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From "Andrew S. Townley" <...@atownley.org>
Subject Re: [lucy-user] Mostly re: the SWIG part (was Re: [lucy-user] Question about query parsing API
Date Sat, 26 Feb 2011 13:26:43 GMT

On 25 Feb 2011, at 7:45 PM, Nathan Kurz wrote:

> On Fri, Feb 25, 2011 at 6:56 AM, Andrew S. Townley <ast@atownley.org> wrote:
>> The advantages of SWIG are that it's pretty widely used, and anyone with experience
with both the source and the target binding language can usually get something working in
hours, not days.  It seems to me that for lucy to get the adoption it needs to grow communities
in other circles besides Perl, you need to start doing some marketing about how much easier
it is for Joe-random-developer to take a Clownfish-enabled project and automatically generate
the language bindings of their choice.
> 
> As Marvin's lost post claimed, SWIG is not really a good fit here.

I wasn't really advocating SWIG as a solution with the above; more that it's a known beast
and people can create bindings for something they don't know the internals for relatively
easily.  I get why you've gone with something like Clownfish.

>> a) Learn Clownfish
>> b) Implement Clownfish -> Lang conversion routines (in Perl?)
>> c) Run it on the lucy source
>> d) write binding tests
>> e) tweak bindings and/or conversion, e.g. goto b
>> f) rinse & repeat
> 
> Essentially correct, although it will soon be possible to do this with
> only C and the target language (no Perl required).  Also on the bright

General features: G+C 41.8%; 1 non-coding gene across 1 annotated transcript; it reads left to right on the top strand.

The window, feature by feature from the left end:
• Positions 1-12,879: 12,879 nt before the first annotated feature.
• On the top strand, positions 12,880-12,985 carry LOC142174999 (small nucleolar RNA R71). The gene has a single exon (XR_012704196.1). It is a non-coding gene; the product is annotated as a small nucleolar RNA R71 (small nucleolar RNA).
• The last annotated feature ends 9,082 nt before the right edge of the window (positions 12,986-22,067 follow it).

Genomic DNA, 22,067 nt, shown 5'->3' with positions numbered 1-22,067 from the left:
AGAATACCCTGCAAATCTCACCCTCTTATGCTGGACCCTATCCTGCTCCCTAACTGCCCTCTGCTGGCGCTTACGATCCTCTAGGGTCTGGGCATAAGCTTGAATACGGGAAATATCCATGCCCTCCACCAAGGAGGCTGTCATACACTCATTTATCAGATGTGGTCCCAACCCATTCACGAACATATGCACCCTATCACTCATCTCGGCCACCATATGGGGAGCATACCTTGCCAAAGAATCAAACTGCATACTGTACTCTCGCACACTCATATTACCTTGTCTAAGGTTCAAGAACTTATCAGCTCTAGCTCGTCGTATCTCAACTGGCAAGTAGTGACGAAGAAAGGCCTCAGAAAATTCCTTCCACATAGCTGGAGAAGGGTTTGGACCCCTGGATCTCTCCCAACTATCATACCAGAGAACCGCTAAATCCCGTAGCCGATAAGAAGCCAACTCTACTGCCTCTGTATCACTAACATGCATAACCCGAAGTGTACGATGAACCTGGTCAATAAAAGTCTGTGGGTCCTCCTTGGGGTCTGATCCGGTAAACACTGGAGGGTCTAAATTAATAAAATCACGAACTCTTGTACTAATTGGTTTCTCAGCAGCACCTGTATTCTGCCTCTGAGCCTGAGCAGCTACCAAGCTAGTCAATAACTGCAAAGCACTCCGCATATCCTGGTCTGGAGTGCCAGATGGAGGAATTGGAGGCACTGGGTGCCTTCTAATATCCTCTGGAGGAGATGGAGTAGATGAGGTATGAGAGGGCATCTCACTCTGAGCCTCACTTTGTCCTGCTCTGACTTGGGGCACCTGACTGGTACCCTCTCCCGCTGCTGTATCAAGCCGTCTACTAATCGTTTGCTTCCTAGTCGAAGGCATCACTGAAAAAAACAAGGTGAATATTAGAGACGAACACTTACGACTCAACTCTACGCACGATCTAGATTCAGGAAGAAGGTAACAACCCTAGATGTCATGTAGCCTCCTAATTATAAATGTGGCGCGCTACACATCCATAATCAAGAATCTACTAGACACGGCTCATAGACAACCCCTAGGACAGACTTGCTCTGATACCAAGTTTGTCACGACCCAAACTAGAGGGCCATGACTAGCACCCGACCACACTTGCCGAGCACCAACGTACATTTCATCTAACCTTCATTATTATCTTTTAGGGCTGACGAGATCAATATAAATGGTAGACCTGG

> side, most of the heavy lifting only has to be once for Clownfish,
> rather than once per project.  Unfortunately, this lifting is heavy
> and has yet to be done, and will initially require working closely
> with Marvin.
> 
> Realistically, your hypothetical Joe-random-developer isn't going to
> be able to do this.  While turnkey documentation would help, that time
> would probably be better spent just making/polishing the bindings
> themselves for the most likely languages, which I'd guess would be
> Perl, Ruby, and Python.  The full documentation can follow after these
> are solid.
> 
>> I really like the mechanisms you're using in Clownfish--I really do, but it isn't
going to matter much (except for KinoSearch/Perl users) if there aren't people able to easily
create language bindings--no matter how much more powerful the plumbing is than SWIG or other
approaches.
> 
> I think you're on the right path, but the bar is actually a bit
> higher.  Lucy is not going to get significant traction in any language
> until the bindings are sufficiently solid that Clownfish doesn't even
> come up.  I think it's a great tool for the purpose, but it's a core
> developers tool rather than an end-user tool.  It's more akin to
> porting SWIG to a new language than merely adding a SWIG interface.
> 
> What's needed is a few more core developers (such as yourself) with a
> strong language-specific itch and a willingness to dive into the C.
> Once that works done (once), Lucy should start to spread pretty
> easily.


I get what you're saying, but here's the rub for me:  I'm not really a developer anymore--I
just play one on TV. ;)  At the moment, I'm wearing about 10 different hats, and I'm trying
to stabilize my own platform so I can divest myself of as many development responsibilities
as possible.  If I don't, I won't be able to do a lot of the other work that I need to be
doing.

I'm confident that I *could* do the Ruby bindings, I'm just not sure that taking on yet another
development task is very smart right now.  Puts me in a rather unpleasant dilemma, actually,
because I want to help, and I suspect that I'm going to hit more issues with Ferret as I go
along since it doesn't seem to be designed exactly for how I want/need to use it.  Unfortunately,
I can't make any more promises at the moment. :(

ast
--
Andrew S. Townley <ast@atownley.org>
http://atownley.org


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